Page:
In honor of Women’s History Month, we asked Lauren Kapalka Richerme, Assistant Professor of Music Education at Indiana University Jacobs School of Music, to profile two female innovators in the field of Music Education. Read below about Francis Elliot Clark and Patricia Shehan Campbell, two women who have had profound influence on the lives of children and the promotion of music as a key to educational success. This month’s blog posts are made possible by the Eloise Paul Women in Music Fund.
Women in Music Education History
Francis Elliott Clark
While the vast majority of all presidents of the Music Educators National Conference (now the National Association for Music Education) have been men, Francis Elliott Clark held the honor of presiding over the group’s initial meeting in Keokuk, Iowa in 1907. Clark and the other leaders had initially planned a single meeting, but the insatiable questions about best teaching methods from the 104 music supervisors in attendance caused them to improvise a three-day program. This event was the first of what came to be annual gatherings of music supervisors and later also music educators—a hallmark of the music education profession that continues over 100 years later.
Born in Steuben County, Indiana in 1860, Clark was married at 14 and a widow by 20. Having only an 8th grade education, her love of learning and books enabled her to earn teacher certification, study voice, and eventually train as a music supervisor. After years of teaching high school choirs in Iowa, she became music supervisor for the city of Milwaukee. Clark favored “rote to note” instruction, meaning that students first experienced a specific song or aspect of making music without notation, and then a teacher introduced the appropriate musical symbols. Believing that ear training should begin in Kindergarten, Clark encouraged educators to have students respond vocally to musical roll calls.
Clark’s advocating for the educational possibilities of the phonograph is often considered her most significant contribution to the profession. Noticing a lack of records appropriate for children, she eventually developed and promoted educational resources for the Victor Talking Machine Company. In addition to fostering music appreciation through recordings ranging from folk songs to Beethoven symphonies, the phonograph enabled children the opportunity to develop their singing by mimicking the tone quality and phrasing of professional musicians. In a time period in which most Americans had never heard a symphonic work, through Clark’s efforts, children in rural schools throughout the nation gained access to classical music.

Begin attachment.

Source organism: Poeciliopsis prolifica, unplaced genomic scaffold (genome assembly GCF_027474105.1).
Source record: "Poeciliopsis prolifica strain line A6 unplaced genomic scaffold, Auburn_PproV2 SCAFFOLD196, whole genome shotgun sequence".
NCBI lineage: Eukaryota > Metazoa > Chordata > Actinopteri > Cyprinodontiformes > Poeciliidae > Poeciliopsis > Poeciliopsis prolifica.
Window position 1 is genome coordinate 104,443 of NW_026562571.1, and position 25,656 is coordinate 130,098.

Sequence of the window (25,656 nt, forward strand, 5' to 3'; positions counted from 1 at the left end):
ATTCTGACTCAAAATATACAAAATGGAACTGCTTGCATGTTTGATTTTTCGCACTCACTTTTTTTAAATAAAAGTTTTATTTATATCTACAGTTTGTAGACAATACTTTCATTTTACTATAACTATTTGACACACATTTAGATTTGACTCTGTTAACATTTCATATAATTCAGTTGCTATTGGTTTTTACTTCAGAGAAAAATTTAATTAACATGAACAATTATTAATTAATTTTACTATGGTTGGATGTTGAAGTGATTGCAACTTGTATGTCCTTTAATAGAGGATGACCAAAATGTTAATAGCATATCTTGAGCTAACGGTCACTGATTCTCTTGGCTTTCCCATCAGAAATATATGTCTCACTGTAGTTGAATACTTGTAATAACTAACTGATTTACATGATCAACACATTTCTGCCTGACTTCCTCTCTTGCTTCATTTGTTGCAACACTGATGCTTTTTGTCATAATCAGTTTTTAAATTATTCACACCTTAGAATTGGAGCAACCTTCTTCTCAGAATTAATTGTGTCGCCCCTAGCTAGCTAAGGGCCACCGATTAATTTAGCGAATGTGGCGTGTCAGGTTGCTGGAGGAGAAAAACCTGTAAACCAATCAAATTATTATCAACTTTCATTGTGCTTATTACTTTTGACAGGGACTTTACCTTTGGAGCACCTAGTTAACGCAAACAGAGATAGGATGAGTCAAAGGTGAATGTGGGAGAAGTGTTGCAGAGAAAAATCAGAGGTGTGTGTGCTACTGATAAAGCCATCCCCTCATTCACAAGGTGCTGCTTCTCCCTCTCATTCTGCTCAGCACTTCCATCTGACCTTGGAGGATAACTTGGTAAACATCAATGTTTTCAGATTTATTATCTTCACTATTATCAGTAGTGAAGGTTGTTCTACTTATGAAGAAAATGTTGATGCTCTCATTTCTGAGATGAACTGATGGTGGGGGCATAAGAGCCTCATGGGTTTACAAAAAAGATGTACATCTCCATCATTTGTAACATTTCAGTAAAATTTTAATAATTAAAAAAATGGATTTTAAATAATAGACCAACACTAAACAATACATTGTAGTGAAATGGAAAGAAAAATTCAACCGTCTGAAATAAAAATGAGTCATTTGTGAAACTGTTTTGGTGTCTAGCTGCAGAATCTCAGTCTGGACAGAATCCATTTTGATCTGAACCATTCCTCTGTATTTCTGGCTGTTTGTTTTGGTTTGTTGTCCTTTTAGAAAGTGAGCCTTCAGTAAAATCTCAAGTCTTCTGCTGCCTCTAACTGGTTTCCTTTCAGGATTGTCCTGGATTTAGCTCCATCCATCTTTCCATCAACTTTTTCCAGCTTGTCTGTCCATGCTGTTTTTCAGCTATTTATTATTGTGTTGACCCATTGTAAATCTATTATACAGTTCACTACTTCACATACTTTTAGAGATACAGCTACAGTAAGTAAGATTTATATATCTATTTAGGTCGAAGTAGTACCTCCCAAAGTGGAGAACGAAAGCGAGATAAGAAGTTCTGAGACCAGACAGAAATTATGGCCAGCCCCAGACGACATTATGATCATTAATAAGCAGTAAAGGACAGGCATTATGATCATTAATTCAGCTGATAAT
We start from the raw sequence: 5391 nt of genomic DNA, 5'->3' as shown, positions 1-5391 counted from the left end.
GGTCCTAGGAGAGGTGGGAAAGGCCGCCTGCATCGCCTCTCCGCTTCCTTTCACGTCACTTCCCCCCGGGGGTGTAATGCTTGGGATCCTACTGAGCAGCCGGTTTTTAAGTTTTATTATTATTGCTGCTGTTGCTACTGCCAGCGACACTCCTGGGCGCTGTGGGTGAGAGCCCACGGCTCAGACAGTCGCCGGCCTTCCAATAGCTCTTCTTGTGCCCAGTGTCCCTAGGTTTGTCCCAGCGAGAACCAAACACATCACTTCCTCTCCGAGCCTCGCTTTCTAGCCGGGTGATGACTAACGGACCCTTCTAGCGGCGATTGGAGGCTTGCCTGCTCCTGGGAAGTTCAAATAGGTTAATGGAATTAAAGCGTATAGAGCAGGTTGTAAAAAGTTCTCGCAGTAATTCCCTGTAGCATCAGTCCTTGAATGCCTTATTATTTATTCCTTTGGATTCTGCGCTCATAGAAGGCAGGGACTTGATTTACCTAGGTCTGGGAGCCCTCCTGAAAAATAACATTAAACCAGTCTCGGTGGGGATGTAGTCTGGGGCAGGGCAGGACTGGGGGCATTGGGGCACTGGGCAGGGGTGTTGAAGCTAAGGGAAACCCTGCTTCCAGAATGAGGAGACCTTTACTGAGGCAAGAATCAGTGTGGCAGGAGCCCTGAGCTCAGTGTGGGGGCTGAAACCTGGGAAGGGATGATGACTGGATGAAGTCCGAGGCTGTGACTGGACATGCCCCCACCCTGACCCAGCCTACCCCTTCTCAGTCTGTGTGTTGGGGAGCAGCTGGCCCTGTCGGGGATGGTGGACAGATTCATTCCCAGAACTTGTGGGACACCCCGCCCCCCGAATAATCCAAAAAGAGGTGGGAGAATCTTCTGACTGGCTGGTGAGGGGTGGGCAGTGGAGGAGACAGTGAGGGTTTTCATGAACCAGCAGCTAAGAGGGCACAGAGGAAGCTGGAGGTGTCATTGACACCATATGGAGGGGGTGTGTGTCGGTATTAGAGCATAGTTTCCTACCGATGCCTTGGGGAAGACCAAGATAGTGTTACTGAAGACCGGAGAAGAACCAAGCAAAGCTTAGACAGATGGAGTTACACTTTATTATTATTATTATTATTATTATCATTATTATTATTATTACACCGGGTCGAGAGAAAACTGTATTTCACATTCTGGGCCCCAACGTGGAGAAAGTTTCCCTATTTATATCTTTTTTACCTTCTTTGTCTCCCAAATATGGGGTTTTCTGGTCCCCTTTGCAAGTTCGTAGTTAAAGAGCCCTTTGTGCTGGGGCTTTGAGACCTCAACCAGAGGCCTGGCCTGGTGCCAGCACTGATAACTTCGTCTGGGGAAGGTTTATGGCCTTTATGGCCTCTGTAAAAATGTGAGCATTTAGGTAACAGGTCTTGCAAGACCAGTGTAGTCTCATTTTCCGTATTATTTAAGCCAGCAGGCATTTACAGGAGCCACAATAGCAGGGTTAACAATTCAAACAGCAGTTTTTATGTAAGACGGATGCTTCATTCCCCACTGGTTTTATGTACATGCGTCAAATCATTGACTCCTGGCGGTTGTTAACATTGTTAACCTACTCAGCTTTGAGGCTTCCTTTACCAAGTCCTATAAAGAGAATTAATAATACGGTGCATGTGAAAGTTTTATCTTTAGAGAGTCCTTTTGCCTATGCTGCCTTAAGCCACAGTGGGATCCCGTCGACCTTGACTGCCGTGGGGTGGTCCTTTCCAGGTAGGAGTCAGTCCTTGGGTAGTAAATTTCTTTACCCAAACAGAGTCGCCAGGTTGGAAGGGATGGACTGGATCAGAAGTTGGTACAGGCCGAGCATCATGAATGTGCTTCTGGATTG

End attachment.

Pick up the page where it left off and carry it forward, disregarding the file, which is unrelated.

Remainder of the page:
Patricia Shehan Campbell
While Francis Elliott Clark assisted teachers in putting certain music into students’ heads, Patricia Shehan Campbell attempted to understand children’s natural music making. Through her groundbreaking research in the 1990s, Campbell detailed the musical activities of children in places ranging from school buses to toy stores to home environments. Her work revealed the diversity and complexity of children’s everyday musical endeavors, including how they altered known tunes through their play and games as well as created spontaneous musical utterances. Awarded the Senior Researcher Award in 2002, she became one of only a few women to earn the Society for Research in Music Education’s highest honor.
Currently teaching future and practicing music educators at the University of Washington in Seattle, Campbell previously taught K-12 choral music in the Cleveland area. She has a strong interest in using movement as a pedagogical technique and in children’s musical cultures throughout the world. While Clark promoted the possibilities of recordings, Campbell generally encourages children to get away from “canned music” by attending live music making by students, amateurs, and professionals.
However, like Clark, Campbell promotes recordings as a way of assisting schools and communities in accessing music otherwise unavailable to them. As current chair of the Board for Smithsonian Folkways, she develops and disseminates curricula associated with archived recordings of American and global music. More broadly, as president of the College Music Society from 2013-2015, Campbell worked on a report aimed at transforming undergraduate music instruction through increased emphasis on creativity, diversity, and integration across musical subsets.
Music education and life-long musical engagement ultimately need both live and recorded music, listening and moving, attending to Western classical traditions and the welcoming of creativity, hybrids, and diverse, global musical practices. Clark and Campbell continue to inspire new generations of music educators and music makers through their shared thoughtful openness to the musical and educational possibilities of their respective times and places.
Lauren Kapalka Richerme is an Assistant Professor of Music Education at Indiana University Jacobs School of Music in Bloomington, Indiana. To learn more about her, visit her website here. And to learn more about the Music Education program at Indiana University Jacobs School of Music, go here.
This month’s blog posts are made possible by the Eloise Paul Women in Music Fund.